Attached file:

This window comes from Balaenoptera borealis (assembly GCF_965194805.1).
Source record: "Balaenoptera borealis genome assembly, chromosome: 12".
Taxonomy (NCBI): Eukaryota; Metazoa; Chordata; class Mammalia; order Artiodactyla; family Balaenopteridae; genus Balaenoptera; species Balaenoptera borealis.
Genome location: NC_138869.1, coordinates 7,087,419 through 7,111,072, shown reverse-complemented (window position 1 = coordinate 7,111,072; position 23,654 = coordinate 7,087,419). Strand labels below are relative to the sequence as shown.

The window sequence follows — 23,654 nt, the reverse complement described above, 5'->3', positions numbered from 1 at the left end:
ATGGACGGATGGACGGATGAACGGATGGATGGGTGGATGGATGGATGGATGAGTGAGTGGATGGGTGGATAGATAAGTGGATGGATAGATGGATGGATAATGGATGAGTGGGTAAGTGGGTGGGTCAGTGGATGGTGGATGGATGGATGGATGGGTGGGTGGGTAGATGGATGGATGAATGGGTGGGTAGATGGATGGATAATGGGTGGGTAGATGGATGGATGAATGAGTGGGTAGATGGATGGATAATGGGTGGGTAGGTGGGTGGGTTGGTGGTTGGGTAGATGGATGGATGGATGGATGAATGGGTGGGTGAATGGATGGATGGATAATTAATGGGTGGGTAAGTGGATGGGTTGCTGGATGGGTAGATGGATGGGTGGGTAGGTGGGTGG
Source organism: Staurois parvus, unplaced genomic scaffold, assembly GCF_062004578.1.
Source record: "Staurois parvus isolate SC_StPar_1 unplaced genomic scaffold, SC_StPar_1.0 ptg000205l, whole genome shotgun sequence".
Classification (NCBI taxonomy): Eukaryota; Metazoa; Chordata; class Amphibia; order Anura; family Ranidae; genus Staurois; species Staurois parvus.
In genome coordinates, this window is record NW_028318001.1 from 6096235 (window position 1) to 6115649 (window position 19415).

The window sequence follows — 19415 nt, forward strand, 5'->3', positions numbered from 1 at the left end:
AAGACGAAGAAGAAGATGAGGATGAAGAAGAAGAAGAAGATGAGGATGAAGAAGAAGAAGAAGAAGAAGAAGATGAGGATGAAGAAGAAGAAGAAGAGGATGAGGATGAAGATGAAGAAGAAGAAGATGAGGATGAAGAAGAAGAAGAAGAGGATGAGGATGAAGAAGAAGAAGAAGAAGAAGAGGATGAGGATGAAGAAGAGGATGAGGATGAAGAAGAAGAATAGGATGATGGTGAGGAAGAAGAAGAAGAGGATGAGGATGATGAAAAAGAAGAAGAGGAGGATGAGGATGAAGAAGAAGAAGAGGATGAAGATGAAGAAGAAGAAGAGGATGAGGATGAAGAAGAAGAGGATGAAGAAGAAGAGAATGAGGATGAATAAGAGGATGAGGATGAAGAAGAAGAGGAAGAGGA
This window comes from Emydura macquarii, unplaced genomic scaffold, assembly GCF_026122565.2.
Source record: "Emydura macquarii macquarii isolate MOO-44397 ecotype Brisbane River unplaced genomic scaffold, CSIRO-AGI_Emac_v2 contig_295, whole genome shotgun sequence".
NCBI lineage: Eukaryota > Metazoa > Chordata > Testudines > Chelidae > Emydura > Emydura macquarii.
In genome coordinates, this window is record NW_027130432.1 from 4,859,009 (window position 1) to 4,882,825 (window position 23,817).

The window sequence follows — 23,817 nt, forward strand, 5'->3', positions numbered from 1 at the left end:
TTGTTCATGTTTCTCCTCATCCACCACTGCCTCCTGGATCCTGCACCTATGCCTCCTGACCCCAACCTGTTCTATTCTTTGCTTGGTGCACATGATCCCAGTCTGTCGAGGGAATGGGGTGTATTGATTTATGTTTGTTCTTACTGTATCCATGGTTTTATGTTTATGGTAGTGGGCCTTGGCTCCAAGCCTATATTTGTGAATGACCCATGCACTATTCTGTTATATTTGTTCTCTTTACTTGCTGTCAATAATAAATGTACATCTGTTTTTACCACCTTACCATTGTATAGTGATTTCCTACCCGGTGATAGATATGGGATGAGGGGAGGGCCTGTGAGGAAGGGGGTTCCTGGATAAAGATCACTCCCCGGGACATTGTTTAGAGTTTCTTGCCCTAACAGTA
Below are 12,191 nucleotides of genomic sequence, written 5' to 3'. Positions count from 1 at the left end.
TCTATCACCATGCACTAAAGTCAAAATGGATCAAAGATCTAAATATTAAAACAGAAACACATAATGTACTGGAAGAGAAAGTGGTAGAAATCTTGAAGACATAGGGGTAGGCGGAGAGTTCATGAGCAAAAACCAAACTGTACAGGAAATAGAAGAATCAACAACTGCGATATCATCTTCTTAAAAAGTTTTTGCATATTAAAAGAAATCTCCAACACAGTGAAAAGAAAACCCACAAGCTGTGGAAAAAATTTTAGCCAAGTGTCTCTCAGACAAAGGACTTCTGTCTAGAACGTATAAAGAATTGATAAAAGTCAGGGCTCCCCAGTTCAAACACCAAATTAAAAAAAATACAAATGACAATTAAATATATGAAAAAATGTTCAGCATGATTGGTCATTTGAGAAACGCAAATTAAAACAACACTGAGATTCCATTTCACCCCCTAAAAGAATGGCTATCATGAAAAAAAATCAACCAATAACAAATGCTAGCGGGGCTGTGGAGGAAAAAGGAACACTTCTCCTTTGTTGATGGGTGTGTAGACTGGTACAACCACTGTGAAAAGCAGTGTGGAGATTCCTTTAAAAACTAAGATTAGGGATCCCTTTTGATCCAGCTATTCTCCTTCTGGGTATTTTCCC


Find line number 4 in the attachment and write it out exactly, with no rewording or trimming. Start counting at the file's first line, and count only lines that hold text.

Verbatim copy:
Genome location: NC_138869.1, coordinates 7,087,419 through 7,111,072, shown reverse-complemented (window position 1 = coordinate 7,111,072; position 23,654 = coordinate 7,087,419). Strand labels below are relative to the sequence as shown.